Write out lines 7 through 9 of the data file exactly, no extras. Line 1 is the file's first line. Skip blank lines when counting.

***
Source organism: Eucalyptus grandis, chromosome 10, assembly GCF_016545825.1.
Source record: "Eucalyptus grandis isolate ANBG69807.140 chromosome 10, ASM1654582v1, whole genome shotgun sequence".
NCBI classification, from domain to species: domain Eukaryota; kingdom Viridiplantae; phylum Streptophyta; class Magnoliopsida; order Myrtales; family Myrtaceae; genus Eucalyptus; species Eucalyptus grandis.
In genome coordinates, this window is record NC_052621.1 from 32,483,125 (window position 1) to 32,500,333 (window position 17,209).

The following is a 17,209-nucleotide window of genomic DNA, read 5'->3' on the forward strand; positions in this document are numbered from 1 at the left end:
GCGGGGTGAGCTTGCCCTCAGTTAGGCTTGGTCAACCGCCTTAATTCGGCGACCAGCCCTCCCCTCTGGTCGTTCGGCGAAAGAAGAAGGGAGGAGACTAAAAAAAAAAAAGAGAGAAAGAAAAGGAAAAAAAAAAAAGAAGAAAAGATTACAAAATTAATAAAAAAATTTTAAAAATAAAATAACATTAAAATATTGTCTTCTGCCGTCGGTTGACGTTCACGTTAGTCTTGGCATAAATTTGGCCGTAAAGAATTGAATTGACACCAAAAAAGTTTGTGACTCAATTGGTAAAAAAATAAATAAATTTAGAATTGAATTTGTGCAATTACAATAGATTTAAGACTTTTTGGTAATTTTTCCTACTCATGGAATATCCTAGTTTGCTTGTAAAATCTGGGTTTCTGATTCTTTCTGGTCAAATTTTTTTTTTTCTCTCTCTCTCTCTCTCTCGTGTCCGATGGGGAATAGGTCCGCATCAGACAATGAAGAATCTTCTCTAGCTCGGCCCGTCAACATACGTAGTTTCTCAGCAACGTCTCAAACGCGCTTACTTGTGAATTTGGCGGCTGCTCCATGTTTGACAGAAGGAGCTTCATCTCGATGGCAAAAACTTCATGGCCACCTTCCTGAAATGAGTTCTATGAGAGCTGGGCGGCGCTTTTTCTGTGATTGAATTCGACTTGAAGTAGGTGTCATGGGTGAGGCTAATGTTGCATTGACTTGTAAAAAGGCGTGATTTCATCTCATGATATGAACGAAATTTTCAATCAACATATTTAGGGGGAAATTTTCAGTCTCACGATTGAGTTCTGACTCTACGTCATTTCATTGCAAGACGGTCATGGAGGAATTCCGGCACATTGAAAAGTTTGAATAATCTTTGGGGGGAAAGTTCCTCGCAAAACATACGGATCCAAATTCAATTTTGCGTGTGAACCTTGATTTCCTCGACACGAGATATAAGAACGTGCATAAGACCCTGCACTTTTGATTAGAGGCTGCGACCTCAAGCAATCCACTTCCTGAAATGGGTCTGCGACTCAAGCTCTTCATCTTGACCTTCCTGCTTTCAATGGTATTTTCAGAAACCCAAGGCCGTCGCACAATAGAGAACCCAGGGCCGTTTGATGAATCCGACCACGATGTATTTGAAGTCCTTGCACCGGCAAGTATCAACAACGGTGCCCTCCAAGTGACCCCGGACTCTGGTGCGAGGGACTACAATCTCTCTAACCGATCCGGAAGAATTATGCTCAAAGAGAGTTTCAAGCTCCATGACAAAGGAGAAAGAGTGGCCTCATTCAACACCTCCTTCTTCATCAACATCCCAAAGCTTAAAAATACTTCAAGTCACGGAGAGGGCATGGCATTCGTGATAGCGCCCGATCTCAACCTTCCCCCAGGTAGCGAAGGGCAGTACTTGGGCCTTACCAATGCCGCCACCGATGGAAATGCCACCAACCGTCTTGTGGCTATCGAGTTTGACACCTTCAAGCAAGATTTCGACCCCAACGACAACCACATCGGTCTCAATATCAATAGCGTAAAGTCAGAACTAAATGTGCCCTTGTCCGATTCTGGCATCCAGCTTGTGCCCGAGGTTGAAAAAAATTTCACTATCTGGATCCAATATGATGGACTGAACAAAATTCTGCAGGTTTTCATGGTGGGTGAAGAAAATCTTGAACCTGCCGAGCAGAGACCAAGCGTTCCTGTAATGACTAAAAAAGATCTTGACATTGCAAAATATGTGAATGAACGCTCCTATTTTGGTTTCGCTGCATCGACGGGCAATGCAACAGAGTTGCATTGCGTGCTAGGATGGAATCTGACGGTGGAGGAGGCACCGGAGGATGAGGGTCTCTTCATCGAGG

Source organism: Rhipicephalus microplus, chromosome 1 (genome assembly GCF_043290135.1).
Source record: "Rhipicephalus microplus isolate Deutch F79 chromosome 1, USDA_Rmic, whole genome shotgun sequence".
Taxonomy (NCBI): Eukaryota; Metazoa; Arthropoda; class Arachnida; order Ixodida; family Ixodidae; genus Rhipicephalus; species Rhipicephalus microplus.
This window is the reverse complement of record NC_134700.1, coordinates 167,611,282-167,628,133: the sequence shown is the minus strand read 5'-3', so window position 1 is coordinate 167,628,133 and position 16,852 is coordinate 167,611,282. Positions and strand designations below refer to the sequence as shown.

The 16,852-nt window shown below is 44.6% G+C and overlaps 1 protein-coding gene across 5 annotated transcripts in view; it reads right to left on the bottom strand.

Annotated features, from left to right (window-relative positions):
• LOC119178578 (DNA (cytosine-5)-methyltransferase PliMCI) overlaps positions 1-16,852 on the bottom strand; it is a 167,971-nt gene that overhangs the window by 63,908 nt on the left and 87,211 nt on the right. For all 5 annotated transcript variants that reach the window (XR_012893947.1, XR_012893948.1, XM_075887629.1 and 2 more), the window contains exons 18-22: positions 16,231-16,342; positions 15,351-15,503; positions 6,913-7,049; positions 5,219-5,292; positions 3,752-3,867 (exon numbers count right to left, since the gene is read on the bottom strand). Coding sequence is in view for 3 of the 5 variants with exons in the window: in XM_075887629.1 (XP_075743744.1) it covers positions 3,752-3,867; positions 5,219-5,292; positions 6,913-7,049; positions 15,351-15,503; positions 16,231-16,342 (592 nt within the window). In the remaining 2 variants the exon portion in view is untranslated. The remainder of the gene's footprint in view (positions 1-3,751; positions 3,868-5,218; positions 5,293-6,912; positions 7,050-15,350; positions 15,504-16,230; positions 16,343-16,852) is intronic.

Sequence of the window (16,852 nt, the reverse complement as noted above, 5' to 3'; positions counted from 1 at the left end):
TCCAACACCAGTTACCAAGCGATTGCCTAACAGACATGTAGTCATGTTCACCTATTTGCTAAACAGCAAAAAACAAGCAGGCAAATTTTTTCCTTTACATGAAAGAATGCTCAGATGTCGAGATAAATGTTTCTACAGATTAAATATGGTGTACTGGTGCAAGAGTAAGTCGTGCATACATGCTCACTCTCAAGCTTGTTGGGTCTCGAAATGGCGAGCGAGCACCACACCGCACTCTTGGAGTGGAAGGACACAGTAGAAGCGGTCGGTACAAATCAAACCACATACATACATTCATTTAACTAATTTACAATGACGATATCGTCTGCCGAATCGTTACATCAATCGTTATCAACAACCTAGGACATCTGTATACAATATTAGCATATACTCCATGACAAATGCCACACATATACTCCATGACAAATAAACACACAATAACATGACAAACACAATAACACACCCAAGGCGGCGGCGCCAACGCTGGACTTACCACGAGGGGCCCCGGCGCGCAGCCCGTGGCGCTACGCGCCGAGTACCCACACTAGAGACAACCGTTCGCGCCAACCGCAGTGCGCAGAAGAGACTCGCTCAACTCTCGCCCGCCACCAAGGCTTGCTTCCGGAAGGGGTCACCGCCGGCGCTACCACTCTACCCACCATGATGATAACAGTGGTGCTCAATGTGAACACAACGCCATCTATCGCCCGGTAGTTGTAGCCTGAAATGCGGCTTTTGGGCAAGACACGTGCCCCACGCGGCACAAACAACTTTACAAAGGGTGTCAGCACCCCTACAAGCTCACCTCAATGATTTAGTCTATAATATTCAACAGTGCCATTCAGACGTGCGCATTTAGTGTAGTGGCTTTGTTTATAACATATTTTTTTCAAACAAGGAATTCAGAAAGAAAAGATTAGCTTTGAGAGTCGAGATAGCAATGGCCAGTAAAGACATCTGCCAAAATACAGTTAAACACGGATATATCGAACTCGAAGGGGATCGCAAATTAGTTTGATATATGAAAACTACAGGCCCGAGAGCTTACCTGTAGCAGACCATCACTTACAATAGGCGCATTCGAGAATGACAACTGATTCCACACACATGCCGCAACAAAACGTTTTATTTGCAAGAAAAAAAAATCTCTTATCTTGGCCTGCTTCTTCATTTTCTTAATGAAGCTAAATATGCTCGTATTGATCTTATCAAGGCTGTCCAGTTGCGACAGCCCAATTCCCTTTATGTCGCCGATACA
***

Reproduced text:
Source organism: Rhipicephalus microplus, chromosome 1 (genome assembly GCF_043290135.1).
Source record: "Rhipicephalus microplus isolate Deutch F79 chromosome 1, USDA_Rmic, whole genome shotgun sequence".
Taxonomy (NCBI): Eukaryota; Metazoa; Arthropoda; class Arachnida; order Ixodida; family Ixodidae; genus Rhipicephalus; species Rhipicephalus microplus.